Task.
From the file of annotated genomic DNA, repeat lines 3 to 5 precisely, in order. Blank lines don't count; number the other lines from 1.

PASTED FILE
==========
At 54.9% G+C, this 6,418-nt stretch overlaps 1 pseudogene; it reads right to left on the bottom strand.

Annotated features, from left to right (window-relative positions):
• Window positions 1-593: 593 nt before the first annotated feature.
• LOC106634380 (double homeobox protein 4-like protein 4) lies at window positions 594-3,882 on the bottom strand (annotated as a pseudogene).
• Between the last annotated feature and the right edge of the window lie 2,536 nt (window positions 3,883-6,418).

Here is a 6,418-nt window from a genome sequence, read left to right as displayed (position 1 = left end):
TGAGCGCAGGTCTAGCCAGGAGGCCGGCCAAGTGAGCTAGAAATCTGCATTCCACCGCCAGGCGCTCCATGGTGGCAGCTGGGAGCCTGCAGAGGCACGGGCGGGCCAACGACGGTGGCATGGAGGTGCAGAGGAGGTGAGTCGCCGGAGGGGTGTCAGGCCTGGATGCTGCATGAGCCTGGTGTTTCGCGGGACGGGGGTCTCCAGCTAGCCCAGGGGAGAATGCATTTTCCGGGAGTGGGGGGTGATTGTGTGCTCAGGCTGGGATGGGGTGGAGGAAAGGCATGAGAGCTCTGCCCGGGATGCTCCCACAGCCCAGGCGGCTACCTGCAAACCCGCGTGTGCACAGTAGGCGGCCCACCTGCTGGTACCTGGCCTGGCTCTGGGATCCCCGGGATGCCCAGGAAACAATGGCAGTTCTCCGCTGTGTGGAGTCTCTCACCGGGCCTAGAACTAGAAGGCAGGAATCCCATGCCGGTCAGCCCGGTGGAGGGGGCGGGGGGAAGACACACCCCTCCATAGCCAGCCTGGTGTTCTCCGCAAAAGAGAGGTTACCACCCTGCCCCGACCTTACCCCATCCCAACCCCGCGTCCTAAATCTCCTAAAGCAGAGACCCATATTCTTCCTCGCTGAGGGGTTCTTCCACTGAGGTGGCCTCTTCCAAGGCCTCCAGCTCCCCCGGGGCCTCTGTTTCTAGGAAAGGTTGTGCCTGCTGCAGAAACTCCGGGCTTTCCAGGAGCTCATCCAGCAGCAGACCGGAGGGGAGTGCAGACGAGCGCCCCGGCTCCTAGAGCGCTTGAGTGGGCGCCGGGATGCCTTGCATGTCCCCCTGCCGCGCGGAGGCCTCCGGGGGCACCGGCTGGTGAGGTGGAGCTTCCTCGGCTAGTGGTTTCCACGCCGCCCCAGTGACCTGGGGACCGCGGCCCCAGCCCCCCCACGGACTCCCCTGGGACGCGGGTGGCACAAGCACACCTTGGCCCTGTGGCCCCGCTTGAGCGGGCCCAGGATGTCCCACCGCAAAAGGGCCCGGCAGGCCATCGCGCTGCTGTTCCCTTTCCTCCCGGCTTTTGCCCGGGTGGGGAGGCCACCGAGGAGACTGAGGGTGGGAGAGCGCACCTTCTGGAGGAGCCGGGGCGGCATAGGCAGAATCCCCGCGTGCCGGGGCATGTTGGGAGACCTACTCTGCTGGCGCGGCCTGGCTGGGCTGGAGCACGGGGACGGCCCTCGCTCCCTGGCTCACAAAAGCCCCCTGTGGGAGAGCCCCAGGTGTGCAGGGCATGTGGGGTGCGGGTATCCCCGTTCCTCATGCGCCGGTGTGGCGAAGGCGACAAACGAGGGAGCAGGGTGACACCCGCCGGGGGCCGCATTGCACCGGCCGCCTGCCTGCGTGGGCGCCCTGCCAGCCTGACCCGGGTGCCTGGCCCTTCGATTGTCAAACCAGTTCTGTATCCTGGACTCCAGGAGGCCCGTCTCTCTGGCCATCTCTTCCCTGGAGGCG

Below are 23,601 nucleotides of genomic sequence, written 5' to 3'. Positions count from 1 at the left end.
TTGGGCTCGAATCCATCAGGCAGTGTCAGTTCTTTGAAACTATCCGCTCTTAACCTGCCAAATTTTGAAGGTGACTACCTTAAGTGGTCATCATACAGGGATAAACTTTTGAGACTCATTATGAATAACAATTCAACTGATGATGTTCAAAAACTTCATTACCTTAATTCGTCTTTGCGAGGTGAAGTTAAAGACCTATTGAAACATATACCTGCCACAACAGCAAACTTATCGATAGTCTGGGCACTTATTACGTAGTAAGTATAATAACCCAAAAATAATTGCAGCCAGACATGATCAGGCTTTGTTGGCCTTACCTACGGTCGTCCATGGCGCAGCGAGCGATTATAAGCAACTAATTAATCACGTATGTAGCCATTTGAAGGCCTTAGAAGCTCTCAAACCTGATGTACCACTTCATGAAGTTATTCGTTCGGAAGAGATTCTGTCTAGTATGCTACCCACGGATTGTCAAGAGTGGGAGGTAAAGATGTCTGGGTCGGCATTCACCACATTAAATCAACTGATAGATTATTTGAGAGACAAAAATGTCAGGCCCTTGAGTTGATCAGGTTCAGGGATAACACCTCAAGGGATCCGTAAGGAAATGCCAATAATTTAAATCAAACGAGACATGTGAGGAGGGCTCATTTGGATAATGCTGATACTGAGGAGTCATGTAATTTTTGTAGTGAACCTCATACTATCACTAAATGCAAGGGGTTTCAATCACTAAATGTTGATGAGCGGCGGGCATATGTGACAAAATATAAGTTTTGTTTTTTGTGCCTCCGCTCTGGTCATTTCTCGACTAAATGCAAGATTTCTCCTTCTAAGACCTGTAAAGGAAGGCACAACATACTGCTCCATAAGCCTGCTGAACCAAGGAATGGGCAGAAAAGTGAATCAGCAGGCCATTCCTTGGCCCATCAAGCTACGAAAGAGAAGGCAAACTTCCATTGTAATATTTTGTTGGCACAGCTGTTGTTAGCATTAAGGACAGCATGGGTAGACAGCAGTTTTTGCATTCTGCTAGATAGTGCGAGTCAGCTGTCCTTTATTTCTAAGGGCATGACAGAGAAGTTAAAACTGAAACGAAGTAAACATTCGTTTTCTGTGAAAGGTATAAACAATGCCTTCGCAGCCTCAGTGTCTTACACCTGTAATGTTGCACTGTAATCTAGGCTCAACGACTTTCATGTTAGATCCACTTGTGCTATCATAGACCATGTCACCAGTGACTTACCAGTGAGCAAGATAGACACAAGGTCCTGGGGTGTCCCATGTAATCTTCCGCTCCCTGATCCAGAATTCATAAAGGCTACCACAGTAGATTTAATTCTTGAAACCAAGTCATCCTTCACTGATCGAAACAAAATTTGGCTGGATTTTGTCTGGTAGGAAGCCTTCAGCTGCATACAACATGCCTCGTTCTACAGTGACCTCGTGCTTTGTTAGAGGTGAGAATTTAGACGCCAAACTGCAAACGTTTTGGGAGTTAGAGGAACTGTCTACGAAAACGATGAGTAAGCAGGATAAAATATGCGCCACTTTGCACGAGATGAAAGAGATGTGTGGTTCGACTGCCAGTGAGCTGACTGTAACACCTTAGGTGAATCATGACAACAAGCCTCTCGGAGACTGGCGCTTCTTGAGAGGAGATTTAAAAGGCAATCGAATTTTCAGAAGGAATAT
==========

• Window positions 1-593: 593 nt before the first annotated feature.
• LOC106634380 (double homeobox protein 4-like protein 4) lies at window positions 594-3,882 on the bottom strand (annotated as a pseudogene).
• Between the last annotated feature and the right edge of the window lie 2,536 nt (window positions 3,883-6,418).